I kept up with one of my favorite instructors over the years, whose values of discipline and technique most closely aligned with my own. He was a humble house painter who seemed surprised by his own talents, finding purpose through teaching and running a school. Occasionally I’d return and join his classes, boldly assuming that I was always welcome as a former student at Chung’s. He always graciously welcomed my presence, which meant more to me than he could know. During one brief foray at his school in my twenties, I taught an eager new student the basics of the moving-stomach punch. I moved away for job reasons and returned several years later, when I was thirty years old, to discover him testing for his second-degree black belt.
At thirty, I made a genuine attempt to re-commit to the art. But I couldn’t regain the focus of my teenage years, frequently distracted by marriage, career issues, MBA studies, and a newfound addiction to marathons. Plus I was constantly frustrated with my changing body. My muscle memories were vivid, but my execution flawed. I attended a Chung Do Kwan tournament, one of the last of the era, and lost quickly. I felt past my prime and quit shortly thereafter, when my first son was born.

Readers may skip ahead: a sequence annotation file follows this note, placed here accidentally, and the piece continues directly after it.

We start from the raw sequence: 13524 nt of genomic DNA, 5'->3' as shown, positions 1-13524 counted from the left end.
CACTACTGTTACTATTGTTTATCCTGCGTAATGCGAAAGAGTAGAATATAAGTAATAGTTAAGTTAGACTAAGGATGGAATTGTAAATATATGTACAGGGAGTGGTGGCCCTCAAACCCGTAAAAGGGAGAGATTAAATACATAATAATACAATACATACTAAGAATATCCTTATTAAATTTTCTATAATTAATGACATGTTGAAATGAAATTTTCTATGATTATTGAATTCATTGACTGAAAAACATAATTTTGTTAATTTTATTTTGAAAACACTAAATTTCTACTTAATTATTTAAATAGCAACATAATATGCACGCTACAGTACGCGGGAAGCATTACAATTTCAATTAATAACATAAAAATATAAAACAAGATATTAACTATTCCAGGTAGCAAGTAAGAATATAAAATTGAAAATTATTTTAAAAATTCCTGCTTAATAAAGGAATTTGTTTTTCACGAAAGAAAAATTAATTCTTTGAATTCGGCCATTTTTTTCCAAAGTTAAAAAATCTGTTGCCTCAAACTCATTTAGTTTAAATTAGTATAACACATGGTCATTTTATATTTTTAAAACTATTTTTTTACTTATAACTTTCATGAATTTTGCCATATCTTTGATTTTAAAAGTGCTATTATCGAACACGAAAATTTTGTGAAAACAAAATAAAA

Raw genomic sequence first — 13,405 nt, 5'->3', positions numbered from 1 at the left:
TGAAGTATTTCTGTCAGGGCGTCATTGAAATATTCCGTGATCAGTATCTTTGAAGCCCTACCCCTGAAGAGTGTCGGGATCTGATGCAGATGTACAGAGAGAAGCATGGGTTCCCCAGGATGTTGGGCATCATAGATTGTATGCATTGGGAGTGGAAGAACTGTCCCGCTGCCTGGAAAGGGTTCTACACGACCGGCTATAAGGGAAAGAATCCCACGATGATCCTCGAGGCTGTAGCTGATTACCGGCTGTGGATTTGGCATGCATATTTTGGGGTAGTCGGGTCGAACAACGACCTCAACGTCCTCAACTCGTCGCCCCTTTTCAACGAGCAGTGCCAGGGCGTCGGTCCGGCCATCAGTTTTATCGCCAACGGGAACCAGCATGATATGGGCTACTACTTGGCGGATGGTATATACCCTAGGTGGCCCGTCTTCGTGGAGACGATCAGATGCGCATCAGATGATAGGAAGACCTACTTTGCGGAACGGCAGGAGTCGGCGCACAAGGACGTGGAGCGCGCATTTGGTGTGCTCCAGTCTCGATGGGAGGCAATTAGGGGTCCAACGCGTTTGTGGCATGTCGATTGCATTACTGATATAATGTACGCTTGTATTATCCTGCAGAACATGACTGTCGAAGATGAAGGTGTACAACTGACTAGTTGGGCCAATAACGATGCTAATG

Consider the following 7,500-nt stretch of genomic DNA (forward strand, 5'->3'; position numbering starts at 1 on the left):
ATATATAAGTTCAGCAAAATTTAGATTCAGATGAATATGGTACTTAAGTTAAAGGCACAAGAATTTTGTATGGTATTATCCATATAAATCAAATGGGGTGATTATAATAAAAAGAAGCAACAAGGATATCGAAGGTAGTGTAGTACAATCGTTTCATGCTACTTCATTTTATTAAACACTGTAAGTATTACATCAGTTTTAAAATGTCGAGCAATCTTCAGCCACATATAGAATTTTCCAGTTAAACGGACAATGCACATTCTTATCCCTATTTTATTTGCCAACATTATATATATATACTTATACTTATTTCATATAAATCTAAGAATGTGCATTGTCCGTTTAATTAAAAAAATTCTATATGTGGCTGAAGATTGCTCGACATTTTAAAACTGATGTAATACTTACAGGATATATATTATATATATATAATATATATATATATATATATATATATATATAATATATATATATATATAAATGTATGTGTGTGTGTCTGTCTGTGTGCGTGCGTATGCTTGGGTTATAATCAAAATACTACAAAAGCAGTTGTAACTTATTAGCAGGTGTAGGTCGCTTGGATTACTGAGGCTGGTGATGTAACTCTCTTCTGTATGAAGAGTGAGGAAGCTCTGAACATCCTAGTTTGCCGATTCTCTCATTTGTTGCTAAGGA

The unrelenting years continued to pass. New clubs started but some withered and folded. Memories faded and new interpretations emerged. The group of assistant instructors passed into middle age and the bonds of their younger days weakened. Some broke entirely. Master Chung passed away quietly in California in 2006. I wasn’t very active at the time and never in the inner circle, so I didn’t attend the funeral. The original school is long gone, replaced by a tuxedo store and then a brew pub.
A few sparks remain, here and there. I found one. He is a former prodigy of Master Chung, one year younger than I, who was a brown belt when I started a lifetime ago. For the tiniest of moments, while at the peak of my form at the age of sixteen, I could challenge his abilities. But, unlike me, he never quit training. Now he holds a fifth-degree black belt and owns one of the few remaining Chung Do Kwan schools in Kansas City. Master Chung’s portrait hangs on the wall. He is a torchbearer to the legacy. I’m just another former student.
I joined his school and returned to training at the age of forty two, twenty-eight years after my first class and twenty-five since I tested for the first-degree black belt. So much is different now.
For one, I’m forty-freakin-two. I also have three young sons. On Saturdays we attend class together. The head instructor — my former colleague and one-time sparring partner — teaches a few techniques differently than I remember — no matter, this is his school. I don’t push my kids in class; I essentially ignore them and let the others instruct. I can’t shake the memory of Master Chung’s son, who was a few years older than I and a frequent presence in class. He was probably the most naturally gifted student of all. But he never seemed comfortable around his father. Training was an obligation, something he didn’t seem to enjoy despite his breathtaking talent. My parenting style is different. I want my children to develop the passion themselves.